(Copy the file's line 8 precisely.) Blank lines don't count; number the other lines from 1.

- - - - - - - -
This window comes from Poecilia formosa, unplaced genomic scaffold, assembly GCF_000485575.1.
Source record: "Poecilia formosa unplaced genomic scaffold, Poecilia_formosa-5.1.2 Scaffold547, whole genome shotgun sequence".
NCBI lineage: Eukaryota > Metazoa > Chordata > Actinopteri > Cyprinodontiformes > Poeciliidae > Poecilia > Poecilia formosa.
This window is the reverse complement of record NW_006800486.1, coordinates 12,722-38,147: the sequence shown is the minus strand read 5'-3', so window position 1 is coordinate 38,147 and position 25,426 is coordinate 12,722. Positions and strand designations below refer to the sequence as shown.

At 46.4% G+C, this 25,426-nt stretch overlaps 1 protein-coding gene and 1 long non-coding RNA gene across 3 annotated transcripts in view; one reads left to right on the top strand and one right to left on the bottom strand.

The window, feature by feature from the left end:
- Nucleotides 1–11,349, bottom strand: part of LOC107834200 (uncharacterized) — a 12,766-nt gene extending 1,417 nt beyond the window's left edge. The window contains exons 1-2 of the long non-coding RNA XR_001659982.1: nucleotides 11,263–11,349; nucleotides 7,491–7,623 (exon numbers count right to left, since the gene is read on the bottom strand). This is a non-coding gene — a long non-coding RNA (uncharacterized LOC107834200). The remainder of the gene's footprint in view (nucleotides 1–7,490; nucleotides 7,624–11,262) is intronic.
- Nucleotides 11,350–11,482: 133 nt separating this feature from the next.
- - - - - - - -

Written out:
- Nucleotides 11,350–11,482: 133 nt separating this feature from the next.